I latched onto Pink Floyd as a direct result of the marketing and promotion for The Final Cut. Not having heard a note of their music (except for “Another Brick in the Wall Part 2”, of course), I was for some reason intrigued and attracted by the stark lowercase text on the album cover and posters, and by the general air of mystery the cover exuded. When I bought it and the needle dropped down on “The Post-War Dream” for the first time, I immediately felt that this was music I’d been waiting all my life to hear. Slow, dark, serious and strangely moving, the song made an impression on me which has never dissipated, and the whole of The Final Cut still has the same effect.

Over the next few months I doubled back and quickly devoured every single Pink Floyd album, finding in particular Dark Side of the Moon, Wish You Were Here, Animals and The Wall to be every bit as mysterious and troubling as The Final Cut had been. In its glacial pessimism and its grim sense of psychological trauma, this was music for grown-ups, and listening to it made me feel less of a child than I had been before.

In the ensuing battle between Roger Waters and David Gilmour over who was the rightful owner of the Floyd legacy, I placed myself firmly in the Waters camp. As a huge generalization, vocals and lyrics have always been more important to me than music (cf. Peter Hammill). I knew Gilmour was a great guitarist, but I also sensed that most of the Floyd moments I cherished stemmed from Waters’ lyrics, concepts and sense of drama, not from Gilmour’s admittedly miraculous guitar. The contemptible A Momentary Lapse of Reason only served to confirm this, while Waters’ brilliant Radio KAOS was a record I returned to many times.

It’s a matter of great regret to me that I never saw Pink Floyd live. I sometimes ask myself who I would most like to have seen live that I never did and now never will, and Pink Floyd’s The Wall show would certainly be at or near the top of the list (Joy Division would be the other serious contenders, since you ask). Waters’ Radio KAOS show was hugely enjoyable (by a stroke of massive good fortune I ended up with tickets for the front row of Wembley Arena, and I was even the “lucky” person on whom the spotlight shone when Waters shrieked “STAND STILL LADDIE!”). The Gilmour-led affair that I snoozed through at Wembley Stadium the following summer, though, was such an abomination that I refuse to even recognize it as a Pink Floyd concert.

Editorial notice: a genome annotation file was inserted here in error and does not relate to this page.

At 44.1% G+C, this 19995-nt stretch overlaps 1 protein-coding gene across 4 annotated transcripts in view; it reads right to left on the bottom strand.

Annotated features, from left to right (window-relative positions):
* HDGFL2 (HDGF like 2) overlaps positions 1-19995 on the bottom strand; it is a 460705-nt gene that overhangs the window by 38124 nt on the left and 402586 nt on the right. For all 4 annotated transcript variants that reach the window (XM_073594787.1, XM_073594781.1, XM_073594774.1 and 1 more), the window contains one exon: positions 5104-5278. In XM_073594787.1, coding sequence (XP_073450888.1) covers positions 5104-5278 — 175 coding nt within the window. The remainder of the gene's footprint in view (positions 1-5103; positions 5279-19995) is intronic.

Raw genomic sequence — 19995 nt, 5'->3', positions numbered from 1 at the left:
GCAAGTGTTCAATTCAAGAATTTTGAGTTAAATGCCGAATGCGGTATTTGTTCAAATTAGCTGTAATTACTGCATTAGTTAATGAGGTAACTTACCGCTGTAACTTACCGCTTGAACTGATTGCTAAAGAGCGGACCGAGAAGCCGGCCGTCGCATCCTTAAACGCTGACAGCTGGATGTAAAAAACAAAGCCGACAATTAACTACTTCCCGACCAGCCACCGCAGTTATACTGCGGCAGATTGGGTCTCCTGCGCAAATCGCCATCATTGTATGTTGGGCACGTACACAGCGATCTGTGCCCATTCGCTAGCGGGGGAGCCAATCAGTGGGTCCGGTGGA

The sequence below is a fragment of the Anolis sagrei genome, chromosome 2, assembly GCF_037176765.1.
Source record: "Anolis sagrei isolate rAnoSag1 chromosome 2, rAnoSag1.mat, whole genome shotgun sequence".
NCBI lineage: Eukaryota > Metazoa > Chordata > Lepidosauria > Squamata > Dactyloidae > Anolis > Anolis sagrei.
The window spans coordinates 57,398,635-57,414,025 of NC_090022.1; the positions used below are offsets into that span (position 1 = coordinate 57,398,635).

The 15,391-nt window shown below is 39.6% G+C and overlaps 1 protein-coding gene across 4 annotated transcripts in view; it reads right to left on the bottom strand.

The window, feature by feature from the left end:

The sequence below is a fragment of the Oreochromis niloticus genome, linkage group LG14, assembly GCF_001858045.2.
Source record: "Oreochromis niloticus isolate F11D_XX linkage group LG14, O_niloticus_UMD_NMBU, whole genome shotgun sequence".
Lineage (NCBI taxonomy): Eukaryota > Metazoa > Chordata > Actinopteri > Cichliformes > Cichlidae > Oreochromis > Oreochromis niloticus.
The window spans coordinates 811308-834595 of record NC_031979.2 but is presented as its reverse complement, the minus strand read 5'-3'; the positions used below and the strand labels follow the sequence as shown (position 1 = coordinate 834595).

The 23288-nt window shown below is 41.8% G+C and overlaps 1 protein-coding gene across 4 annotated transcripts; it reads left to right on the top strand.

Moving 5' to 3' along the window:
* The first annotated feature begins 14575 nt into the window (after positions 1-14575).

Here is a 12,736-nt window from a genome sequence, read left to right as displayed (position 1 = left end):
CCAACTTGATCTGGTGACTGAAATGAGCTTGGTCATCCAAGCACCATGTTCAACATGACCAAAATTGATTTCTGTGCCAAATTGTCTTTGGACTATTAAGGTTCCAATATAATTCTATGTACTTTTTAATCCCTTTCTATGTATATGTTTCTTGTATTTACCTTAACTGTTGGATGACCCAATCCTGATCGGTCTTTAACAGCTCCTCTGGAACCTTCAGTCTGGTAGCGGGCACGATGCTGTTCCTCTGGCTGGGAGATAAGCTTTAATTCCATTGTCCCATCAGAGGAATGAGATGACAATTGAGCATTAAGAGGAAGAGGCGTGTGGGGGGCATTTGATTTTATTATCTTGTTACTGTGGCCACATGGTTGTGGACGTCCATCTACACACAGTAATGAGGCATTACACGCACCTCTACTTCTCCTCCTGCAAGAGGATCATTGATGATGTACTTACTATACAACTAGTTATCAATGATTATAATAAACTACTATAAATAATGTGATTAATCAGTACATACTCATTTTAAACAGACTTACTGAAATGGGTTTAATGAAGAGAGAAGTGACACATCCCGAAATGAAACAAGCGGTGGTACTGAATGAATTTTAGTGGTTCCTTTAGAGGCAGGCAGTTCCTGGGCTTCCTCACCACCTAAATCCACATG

These, then, are some of the reasons why I ended up watching the Australian Pink Floyd Show at the Stadthalle’s Halle F (a much more pleasant venue than I’d expected, to be honest). Watching this constantly thrilling, immaculately performed facsimile, it suddenly dawned on me that this group was no less Floyd than the Waters-less (Watered down?) version of Floyd had been. OK, so it didn’t have Gilmour, Nick Mason or Richard Wright, as the 1988/1994 touring Floyd had done; but that band had those people in, and it still wasn’t Floyd. And so, apart from the fact that “Brain Damage/Eclipse” was unaccountably omitted from the set whereas no fewer than three atrocities from the Gilmour period were performed, I have no complaints.